Friday, March 9, 2012
San Diego’s Ion Theater in Hillcrest may be small, but they work big and bravely. This is especially true of their current production. It calls for a 10 member cast, a child actor, video and sound projections, and the biggest challenge of all – five robots.
Ion Theater has turned one of its back rooms into a makeshift robot lab, which I visited on a recent Sunday night.
Sterility and white lab coats must be for well-funded engineering firms, not theaters. Strewn about the room are wires, tools, metal shavings and broken circuit boards. The walls are covered with drawings illustrating the history of robots, compiled by High Tech High student Matthew Alexander, who did the research as part of his internship with Ion.
Alexander's research and designs have been guiding Brendan Cavalier, engineer, and Paul Geantil, physicist and inventor. They are building the five robots starring in Ion's upcoming production of "Heddatron."
Geantil stands over a laptop and wears a t-shirt that reads “I’m Bringing Nerdy Back.” He says they’ve run into some unexpected delays, stemming from the high school robotics competition that took place in San Diego last weekend. "Almost all the parts we needed were purchased and out of stock everywhere we looked," Geantil explains. "So this is like literally taking apart the toaster (it's always the toaster!) to try and make enough robot brains and muscles to get these things running."
I follow Geantil and Cavalier onto the theater's small stage for a demonstration of how Hans, the lead robot, works. Hans was modeled after the robot in the 1927 film “Metropolis,” so he has a metal breastplate (with serious abs) and a head with eyes that light up. Hans is tall - some might say dashing for a robot - and dons a black gentleman's cape.
Cavalier works an Xbox-like remote while Geantil admires Hans' mobility. "You notice the wheels move in strange directions. You can get the robot to move side to side, almost in ballet fashion. He can do pirouettes."
Geantil is kidding, Hans can’t really do a pirouette, though he will have to dance (more on that later). Hans can move up to 20 miles per hour, which Geantil says will be useful in the future. "When it’s all done, I’m going to take him back and have him chase my roommates around."
Hans has your run-of-the-mill robot voice, which the male cast members imitate multiple times during rehearsal. I also noticed it was the men who flocked to the robot remotes; the women seemed disinterested. It could have been exhaustion. My visit came after their dinner break and during the first tech rehearsal. As I sat in the front row observing, I kept thinking, "There are tech rehearsals and then there are tech rehearsals. This one's a doozy."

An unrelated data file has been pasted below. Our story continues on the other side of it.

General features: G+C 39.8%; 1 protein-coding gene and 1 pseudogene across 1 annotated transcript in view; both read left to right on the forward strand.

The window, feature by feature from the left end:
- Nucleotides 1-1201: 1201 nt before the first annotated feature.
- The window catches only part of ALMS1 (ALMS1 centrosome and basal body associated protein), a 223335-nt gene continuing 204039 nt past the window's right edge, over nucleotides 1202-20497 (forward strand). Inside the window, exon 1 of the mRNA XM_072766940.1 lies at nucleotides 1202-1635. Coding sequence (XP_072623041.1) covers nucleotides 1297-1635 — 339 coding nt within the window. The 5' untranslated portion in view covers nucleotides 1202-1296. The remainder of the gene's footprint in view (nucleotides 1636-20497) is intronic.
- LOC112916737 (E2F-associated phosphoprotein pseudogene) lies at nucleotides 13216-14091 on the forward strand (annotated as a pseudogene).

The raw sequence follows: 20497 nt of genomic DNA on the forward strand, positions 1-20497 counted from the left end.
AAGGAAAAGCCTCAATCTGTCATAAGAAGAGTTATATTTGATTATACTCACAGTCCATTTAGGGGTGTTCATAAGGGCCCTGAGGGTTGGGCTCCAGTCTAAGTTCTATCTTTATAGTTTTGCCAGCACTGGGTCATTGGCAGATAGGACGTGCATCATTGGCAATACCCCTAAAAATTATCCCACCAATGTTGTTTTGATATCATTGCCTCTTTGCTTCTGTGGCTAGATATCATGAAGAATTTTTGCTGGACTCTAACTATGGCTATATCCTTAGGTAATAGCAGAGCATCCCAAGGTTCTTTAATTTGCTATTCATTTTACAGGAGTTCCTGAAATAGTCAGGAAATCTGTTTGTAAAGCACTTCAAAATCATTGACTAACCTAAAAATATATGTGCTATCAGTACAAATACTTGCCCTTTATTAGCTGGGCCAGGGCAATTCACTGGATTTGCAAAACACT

"Heddatron" is a tough play to describe. It's about a depressed Michigan housewife named Jane, who’s reading the Henrik Ibsen play “Hedda Gabler.” Claudio Raygoza, Ion's founder and "Heddatron's" director, lays out more of the plot, with a straight face. "And the next thing we know (Jane’s) been abducted by sentient robots and she’s dragged to the Ecuadorian rain forest and forced to perform this play in the jungle." If you're incredulous, just wait, there's more.
Inhabiting a separate timeline on the stage is Henrik Ibsen himself, battling wits with his arch-rival, playwright August Strindberg. There's also Jane's daughter, who gives a book report about Ibsen throughout the play, and does a cute dance number to reggae rapper Shaggy.
Elizabeth Meriwether wrote "Heddatron" as a kind of absurdist mash-up of science-fiction, history, satire and domestic drama. (Strangely, she also wrote the screenplay for the rom-com "No Strings Attached," starring Ashton Kutcher. Apparently she likes writing for robot actors!)
The absurd nature of the play is part of what drew Raygoza to it. "The storyline is really wacky. I mean you have everything from robots on stage to video projections to 80s pop songs and dance breaks."
Ion has won a lot of critical acclaim for staging bold work. "Heddatron" is one of the most technically ambitious plays they’ve ever done, a challenge that also appealed to Raygoza.
Early on, the creative team explored what would happen if one of the robots broke down during a live performance. Monique Gaffney plays Jane and has already imagined the worst: "I might have to physically move one. I might just have to roll him along and maybe even say his lines. I really hope that doesn’t happen, but you never know."
Raygoza is confident his actors can handle anything. "As live actors, we have the ability to take any situation that comes and wrap ourselves around it artistically, stylistically. We stay in the moment and we stay true to what’s happening."
The budget for "Heddatron" is $16,000, which isn’t much. Everyone chips in and takes on multiple duties. When the actors are off stage, they operate the robots. Raygoza is directing, but he also designed the sound. Cavalier and Geantil are donating a lot of robot-building labor.
Heddatron is full of surprises. Maybe none more surprising than the unearthing of a song many of us probably wish was buried forever. I hate to mention its name, knowing it will lodge in your brain for the rest of the day. But, alas, I must, as it's the source of an elaborate dance number, which has the entire cast, including the robots, dancing and belting out the words. Here it goes: "Total Eclipse of the Heart." (Sorry!)
The thing is, "Heddatron" may have what it takes to redeem this song: a joyous, committed cast and dancing robots.
The opening of "Heddatron" has been pushed back one week due to those fussy robots. The official opening is now March 17.